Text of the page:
Pepper, a 10 month female spayed mixed breed dog, presented to the Animal Care Center of Polaris for a few days duration of a slightly reduced appetite. Given her non-specific signs, blood work was performed. Initial lab work (complete blood count, chemistry profile, and urinalysis) showed a mild elevation in SDMA (early biomarker of kidney disease) and a very mild amount of crystals (calcium oxalate) in her urine. Pepper was negative for tick borne diseases. Over the next few days, Pepper did not improve. She developed diarrhea, stopped eating and became nauseous.
She re-presented to the hospital for worsening of her clinical signs. Abdominal palpation revealed a large mass within her cranial abdomen. On initial X-rays, one of Pepper’s kidneys was enlarged and is outlined on the image. An abdominal ultrasound allowed us to determine that Pepper’s left kidney was extremely enlarged and, which is a condition known as hydronephrosis. Surgery was performed to remove the affected kidney in a procedure known as a nephrectomy. The kidney was cultured and submitted for biopsy. Upon further evaluation of Pepper’s kidney, two large stones (nephroliths) were found inside of her kidney (pictured). The stones served as an obstruction to kidney outflow and pressure from the back flow destroyed the normal architecture of her kidney.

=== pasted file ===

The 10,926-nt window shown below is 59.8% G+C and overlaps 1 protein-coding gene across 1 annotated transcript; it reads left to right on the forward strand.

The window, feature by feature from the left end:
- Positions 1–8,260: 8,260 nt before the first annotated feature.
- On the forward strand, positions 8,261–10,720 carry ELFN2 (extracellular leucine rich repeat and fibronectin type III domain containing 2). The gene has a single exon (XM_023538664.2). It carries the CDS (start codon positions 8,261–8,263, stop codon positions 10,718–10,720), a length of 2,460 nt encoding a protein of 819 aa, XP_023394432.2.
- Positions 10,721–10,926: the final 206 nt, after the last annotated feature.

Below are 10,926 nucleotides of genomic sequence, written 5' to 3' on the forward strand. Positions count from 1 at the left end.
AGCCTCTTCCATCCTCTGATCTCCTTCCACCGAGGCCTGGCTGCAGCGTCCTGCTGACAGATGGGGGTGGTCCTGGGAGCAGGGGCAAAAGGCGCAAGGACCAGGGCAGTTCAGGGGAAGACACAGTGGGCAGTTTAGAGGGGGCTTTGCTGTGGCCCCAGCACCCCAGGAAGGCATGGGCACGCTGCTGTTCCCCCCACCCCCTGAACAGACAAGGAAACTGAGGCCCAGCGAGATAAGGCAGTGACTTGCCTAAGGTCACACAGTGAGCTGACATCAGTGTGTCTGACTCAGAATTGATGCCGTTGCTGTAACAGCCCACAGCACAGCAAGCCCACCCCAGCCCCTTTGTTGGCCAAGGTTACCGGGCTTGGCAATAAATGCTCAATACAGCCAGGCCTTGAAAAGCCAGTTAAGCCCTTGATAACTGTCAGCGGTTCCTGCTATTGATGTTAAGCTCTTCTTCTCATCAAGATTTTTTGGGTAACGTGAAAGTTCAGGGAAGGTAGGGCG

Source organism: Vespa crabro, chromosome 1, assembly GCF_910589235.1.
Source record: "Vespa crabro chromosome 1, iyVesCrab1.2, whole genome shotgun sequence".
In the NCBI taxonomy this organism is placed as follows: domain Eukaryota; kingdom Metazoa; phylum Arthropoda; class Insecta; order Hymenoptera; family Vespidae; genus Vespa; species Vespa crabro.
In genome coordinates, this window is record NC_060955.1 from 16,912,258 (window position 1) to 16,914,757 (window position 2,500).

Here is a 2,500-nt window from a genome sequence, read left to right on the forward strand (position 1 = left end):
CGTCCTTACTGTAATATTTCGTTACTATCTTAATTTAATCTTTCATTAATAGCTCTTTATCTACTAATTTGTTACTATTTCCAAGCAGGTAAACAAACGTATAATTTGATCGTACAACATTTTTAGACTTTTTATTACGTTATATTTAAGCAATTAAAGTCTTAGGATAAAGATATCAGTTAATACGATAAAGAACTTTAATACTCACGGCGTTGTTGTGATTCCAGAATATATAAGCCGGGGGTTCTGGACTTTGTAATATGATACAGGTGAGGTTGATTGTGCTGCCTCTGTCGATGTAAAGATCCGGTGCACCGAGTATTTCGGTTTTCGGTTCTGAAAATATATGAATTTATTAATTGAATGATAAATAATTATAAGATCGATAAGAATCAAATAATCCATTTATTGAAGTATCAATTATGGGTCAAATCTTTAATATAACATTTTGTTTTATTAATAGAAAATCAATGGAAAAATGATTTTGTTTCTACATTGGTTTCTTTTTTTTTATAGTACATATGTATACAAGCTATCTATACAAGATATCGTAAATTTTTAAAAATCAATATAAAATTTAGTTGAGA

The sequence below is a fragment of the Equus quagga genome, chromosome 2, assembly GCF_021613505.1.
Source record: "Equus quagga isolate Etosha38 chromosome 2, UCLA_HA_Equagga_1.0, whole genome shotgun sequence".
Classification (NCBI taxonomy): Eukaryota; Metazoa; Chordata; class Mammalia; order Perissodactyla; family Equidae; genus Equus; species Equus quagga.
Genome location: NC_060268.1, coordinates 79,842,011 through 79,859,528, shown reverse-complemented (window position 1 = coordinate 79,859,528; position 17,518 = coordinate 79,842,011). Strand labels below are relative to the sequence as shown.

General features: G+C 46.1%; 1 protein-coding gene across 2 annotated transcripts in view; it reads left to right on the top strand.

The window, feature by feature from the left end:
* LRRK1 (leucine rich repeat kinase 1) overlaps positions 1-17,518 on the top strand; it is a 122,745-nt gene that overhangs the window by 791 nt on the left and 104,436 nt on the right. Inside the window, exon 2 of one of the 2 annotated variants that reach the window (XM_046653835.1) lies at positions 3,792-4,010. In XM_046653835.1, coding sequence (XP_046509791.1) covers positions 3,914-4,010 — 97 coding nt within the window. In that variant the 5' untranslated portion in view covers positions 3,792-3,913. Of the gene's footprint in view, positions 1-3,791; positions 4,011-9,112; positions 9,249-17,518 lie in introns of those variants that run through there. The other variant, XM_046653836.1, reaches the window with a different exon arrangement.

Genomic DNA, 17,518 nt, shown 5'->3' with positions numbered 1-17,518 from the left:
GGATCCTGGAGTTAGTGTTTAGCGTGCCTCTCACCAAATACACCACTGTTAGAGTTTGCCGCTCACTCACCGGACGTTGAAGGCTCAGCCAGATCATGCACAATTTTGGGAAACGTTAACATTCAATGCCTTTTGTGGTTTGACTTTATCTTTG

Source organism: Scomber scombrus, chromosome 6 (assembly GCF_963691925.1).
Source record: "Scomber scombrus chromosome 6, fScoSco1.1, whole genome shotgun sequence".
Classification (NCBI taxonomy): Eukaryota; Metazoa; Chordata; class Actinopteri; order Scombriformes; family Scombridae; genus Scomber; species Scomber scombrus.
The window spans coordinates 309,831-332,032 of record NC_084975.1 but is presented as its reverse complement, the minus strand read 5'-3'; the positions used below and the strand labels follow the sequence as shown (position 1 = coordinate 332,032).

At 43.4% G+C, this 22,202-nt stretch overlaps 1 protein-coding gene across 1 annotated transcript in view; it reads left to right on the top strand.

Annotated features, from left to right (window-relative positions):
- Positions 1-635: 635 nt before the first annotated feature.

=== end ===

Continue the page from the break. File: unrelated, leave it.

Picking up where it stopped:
Pepper was kept hospitalized on intravenous fluids, pain medications, and antibiotics. Her blood work was repeated in 24 hours and all of her kidney values returned to normal ranges. Pepper’s fluids were gradually tapered and discontinued. She was discharged from the hospital and at home is doing well. Pepper was started on a special prescription diet designed prevent future formation of stones in her remaining kidney and to support overall kidney health. Pepper is expected to make a full recovery.